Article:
32. Zarei M, Izadi Dastenaei Z, Jabbari S. Study of the effect of intracerebroventricular injection of kaempferol and its intraction with the transient receptor potential vanilloid 1 on pain in male rats. Pajouhan Scientific Journal. 2020; 18(2):67-74. [DOI:10.29252/psj.18.2.81]
  33. Xu Y, Lin D, Yu X, Xie X, Wang L, Lian L, et al. The antinociceptive effects of ferulic acid on neuropathic pain: involvement of descending monoaminergic system and opioid receptors. Oncotarget. 2016; 7(15):20455-68. [DOI:10.18632/oncotarget.7973] [PMID] [PMCID]
  34. Courteix C, Dupuis A, Martin PY, Sion B. 5-HT 2A receptors and pain. 5-HT2A receptors in the central nervous system. Cham: Humana Press; 2018. P. 339-52.
  35. Kilinc E, Guerrero-Toro C, Zakharov A, Vitale C, Gubert-Olive M, Koroleva K, et al. Serotonergic mechanisms of trigeminal meningeal nociception: implications for migraine pain. Neuropharmacology. 2017; 116:160-73. [DOI:
    10.1016/j.neuropharm.2016.12.024]
    [PMID]
  36. Costa‐Pereira JT, Serrão P, Martins I, Tavares I. Serotoninergic pain modulation from the rostral ventromedial medulla (RVM) in chemotherapy‐induced neuropathy: the role of spinal 5‐HT3 receptors. European Journal of Neuroscience. 2020; 51(8):1756-69. [DOI:
    10.1111/ejn.14614]
    [PMID] [PMCID]
  37. Patel R, Dickenson AH. Modality selective roles of pro-nociceptive spinal 5-HT2A and 5-HT3 receptors in normal and neuropathic states. Neuropharmacology. 2018; 143:29-37. [DOI:10.1016/j.neuropharm.2018.09.028] [PMID] [PMCID]
  38. Cortes-Altamirano JL, Olmos-Hernandez A, Jaime HB, Carrillo-Mora P, Bandala C, Reyes-Long S, et al. 5-HT1, 5-HT2, 5-HT3 and 5-HT7 receptors and their role in the modulation of pain response in the central nervous system. Current Neuropharmacology. 2018; 16(2):210-21. [DOI:
    10.2174/1570159X15666170911121027]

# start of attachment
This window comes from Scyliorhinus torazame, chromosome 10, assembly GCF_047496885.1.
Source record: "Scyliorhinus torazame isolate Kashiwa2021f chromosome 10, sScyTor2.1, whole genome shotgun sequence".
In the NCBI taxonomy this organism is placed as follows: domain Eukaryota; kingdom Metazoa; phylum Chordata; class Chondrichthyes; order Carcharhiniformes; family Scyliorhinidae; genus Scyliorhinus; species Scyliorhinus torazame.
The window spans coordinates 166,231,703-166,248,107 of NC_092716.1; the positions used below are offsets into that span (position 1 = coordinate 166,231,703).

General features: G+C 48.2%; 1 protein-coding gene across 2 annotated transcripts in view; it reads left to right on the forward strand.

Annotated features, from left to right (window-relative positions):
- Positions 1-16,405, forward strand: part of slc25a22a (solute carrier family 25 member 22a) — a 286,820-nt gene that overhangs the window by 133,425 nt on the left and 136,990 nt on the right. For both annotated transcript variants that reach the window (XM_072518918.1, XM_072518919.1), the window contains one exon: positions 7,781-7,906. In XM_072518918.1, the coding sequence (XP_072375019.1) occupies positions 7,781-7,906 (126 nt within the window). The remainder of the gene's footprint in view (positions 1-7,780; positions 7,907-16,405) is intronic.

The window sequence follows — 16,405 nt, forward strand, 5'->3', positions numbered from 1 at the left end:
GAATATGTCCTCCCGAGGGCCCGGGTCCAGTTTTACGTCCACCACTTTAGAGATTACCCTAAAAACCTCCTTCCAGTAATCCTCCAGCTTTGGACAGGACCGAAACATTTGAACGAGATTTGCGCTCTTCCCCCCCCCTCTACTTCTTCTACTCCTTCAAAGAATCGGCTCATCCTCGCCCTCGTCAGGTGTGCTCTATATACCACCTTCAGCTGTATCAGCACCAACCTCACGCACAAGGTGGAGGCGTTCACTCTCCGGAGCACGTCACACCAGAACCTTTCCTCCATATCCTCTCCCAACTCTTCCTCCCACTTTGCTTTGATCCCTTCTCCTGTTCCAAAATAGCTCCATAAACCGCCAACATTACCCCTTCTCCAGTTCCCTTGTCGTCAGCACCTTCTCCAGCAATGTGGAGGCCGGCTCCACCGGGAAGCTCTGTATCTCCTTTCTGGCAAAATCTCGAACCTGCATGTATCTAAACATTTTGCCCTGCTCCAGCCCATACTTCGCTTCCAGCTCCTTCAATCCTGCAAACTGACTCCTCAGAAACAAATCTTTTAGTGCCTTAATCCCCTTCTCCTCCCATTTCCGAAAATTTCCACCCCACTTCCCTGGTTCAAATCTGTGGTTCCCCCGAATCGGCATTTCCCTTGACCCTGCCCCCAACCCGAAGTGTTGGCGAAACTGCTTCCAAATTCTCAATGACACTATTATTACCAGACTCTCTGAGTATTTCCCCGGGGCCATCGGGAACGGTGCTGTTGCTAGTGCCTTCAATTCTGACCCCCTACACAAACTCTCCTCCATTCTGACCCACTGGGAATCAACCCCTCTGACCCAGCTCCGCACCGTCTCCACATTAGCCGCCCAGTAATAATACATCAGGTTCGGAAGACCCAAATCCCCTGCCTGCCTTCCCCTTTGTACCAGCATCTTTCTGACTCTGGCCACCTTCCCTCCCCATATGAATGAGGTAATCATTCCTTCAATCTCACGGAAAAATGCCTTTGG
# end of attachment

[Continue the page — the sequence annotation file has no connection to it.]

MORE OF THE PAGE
[PMID] [PMCID]
  39. Nasirinezhad F, Hosseini M, Karami Z, Yousefifard M, Janzadeh A. Spinal 5-HT3 receptor mediates nociceptive effect on central neuropathic pain; possible therapeutic role for tropisetron. The Journal of Spinal Cord Medicine. 2016; 39(2):212-9. [DOI:10.1179/2045772315Y.0000000047] [PMID] [PMCID]
  40. Neugebauer V. Serotonin-pain modulation. Handbook of behavioral neuroscience. Amsterdam, Netherlands: Elsevier; 2020. P. 309-20.
  41. Dupuis A, Wattiez AS, Pinguet J, Richard D, Libert F, Chalus M, et al. Increasing spinal 5-HT2A receptor responsiveness mediates anti-allodynic effect and potentiates fluoxetine efficacy in neuropathic rats. Evidence for GABA
    release. Pharmacological Research. 2017; 118:93-103.
    [DOI:10.1016/j.phrs.2016.09.021] [PMID]
  42. Huang YJ, Grau JW. Ionic plasticity and pain: the loss of descending serotonergic fibers after spinal cord injury transforms how GABA affects pain. Experimental Neurology. 2018; 306:105-16. [DOI:10.1016/j.expneurol.2018.05.002] [PMID] [PMCID]
  43. Haleem DJ. Serotonin-1A receptor dependent modulation
    of pain and reward for improving therapy of chronic
    pain. Pharmacological Research. 2018; 134:212-9.
    [DOI:
    10.1016/j.phrs.2018.06.030]
    [PMID]
  44. Ozdemir E, Demirkazik A, Taskıran AS, Arslan G. Effects of 5‐HT1 and 5‐HT 2 receptor agonists on electromagnetic field‐induced analgesia in rats. Bioelectromagnetics. 2019; 40(5):319-30. [DOI:10.1002/bem.22196] [PMID]
  45. Furuya-da-Cunha EM, de Souza RR, Canto-de-Souza A. Rat exposure in mice with neuropathic pain induces fear and antinociception that is not reversed by 5-HT2C receptor activation in the dorsal periaqueductal gray. Behavioural Brain Research. 2016; 307:250-7. [DOI:10.1016/j.bbr.2016.
    04.007]
    [PMID]
  46. Lyubashina O, Sivachenko I. The 5-HT4 receptor-mediated inhibition of visceral nociceptive neurons in the rat caudal ventrolateral medulla. Neuroscience. 2017; 359:277-88. [DOI:10.1016/j.neuroscience.2017.07.039] [PMID]
  47. Hoffman JM, Tyler K, MacEachern SJ, Balemba OB, Johnson AC, Brooks EM et al. Activation of colonic mucosal 5-HT4 receptors accelerates propulsive motility and inhibits visceral hypersensitivity. Gastroenterology. 2012; 142(4):
    844-54.e4.
    [DOI:10.1053/j.gastro.2011.12.041] [PMID] [PMCID]

 
Article Type: Research Article | Subject: Cognition
Received: 2020/07/10 | Accepted: 2020/08/5 | Published: 2021/05/20

Add your comments about this article : Your username or Email:
CAPTCHA

Send email to the article author


Rights and permissions
Creative Commons License This work is licensed under a Creative Commons Attribution-NonCommercial 4.0 International License.

© 2024 CC BY 4.0 | Avicenna Journal of Neuro Psycho Physiology

Designed & Developed by : Yektaweb